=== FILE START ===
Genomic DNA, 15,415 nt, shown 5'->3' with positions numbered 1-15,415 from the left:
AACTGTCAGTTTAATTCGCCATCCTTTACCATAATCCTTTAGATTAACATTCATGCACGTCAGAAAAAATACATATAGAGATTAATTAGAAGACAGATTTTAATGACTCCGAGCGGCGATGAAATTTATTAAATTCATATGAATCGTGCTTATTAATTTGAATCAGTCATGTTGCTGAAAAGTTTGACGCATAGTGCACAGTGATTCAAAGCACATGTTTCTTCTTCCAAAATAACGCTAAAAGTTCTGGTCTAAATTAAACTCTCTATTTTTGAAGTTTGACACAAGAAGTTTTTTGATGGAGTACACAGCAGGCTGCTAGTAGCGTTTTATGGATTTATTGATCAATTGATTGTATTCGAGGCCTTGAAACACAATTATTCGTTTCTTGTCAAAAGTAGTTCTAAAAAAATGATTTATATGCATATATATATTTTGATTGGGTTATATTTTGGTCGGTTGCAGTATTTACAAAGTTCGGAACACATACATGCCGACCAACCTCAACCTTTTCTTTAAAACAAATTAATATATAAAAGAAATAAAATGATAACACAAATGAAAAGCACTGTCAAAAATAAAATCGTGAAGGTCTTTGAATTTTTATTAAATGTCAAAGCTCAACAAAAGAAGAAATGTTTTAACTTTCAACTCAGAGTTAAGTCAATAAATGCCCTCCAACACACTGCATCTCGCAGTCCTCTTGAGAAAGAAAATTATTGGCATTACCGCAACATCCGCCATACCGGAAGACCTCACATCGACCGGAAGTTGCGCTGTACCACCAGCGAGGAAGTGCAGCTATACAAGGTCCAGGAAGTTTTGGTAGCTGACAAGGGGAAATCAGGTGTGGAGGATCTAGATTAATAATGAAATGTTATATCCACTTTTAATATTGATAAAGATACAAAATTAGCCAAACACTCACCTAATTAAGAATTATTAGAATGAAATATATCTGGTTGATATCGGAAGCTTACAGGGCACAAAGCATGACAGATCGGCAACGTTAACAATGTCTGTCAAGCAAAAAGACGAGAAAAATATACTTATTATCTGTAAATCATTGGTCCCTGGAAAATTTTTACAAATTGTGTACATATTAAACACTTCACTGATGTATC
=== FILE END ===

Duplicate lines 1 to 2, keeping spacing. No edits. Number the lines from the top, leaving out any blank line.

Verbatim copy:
Genomic DNA, 15,415 nt, shown 5'->3' with positions numbered 1-15,415 from the left:
AACTGTCAGTTTAATTCGCCATCCTTTACCATAATCCTTTAGATTAACATTCATGCACGTCAGAAAAAATACATATAGAGATTAATTAGAAGACAGATTTTAATGACTCCGAGCGGCGATGAAATTTATTAAATTCATATGAATCGTGCTTATTAATTTGAATCAGTCATGTTGCTGAAAAGTTTGACGCATAGTGCACAGTGATTCAAAGCACATGTTTCTTCTTCCAAAATAACGCTAAAAGTTCTGGTCTAAATTAAACTCTCTATTTTTGAAGTTTGACACAAGAAGTTTTTTGATGGAGTACACAGCAGGCTGCTAGTAGCGTTTTATGGATTTATTGATCAATTGATTGTATTCGAGGCCTTGAAACACAATTATTCGTTTCTTGTCAAAAGTAGTTCTAAAAAAATGATTTATATGCATATATATATTTTGATTGGGTTATATTTTGGTCGGTTGCAGTATTTACAAAGTTCGGAACACATACATGCCGACCAACCTCAACCTTTTCTTTAAAACAAATTAATATATAAAAGAAATAAAATGATAACACAAATGAAAAGCACTGTCAAAAATAAAATCGTGAAGGTCTTTGAATTTTTATTAAATGTCAAAGCTCAACAAAAGAAGAAATGTTTTAACTTTCAACTCAGAGTTAAGTCAATAAATGCCCTCCAACACACTGCATCTCGCAGTCCTCTTGAGAAAGAAAATTATTGGCATTACCGCAACATCCGCCATACCGGAAGACCTCACATCGACCGGAAGTTGCGCTGTACCACCAGCGAGGAAGTGCAGCTATACAAGGTCCAGGAAGTTTTGGTAGCTGACAAGGGGAAATCAGGTGTGGAGGATCTAGATTAATAATGAAATGTTATATCCACTTTTAATATTGATAAAGATACAAAATTAGCCAAACACTCACCTAATTAAGAATTATTAGAATGAAATATATCTGGTTGATATCGGAAGCTTACAGGGCACAAAGCATGACAGATCGGCAACGTTAACAATGTCTGTCAAGCAAAAAGACGAGAAAAATATACTTATTATCTGTAAATCATTGGTCCCTGGAAAATTTTTACAAATTGTGTACATATTAAACACTTCACTGATGTATC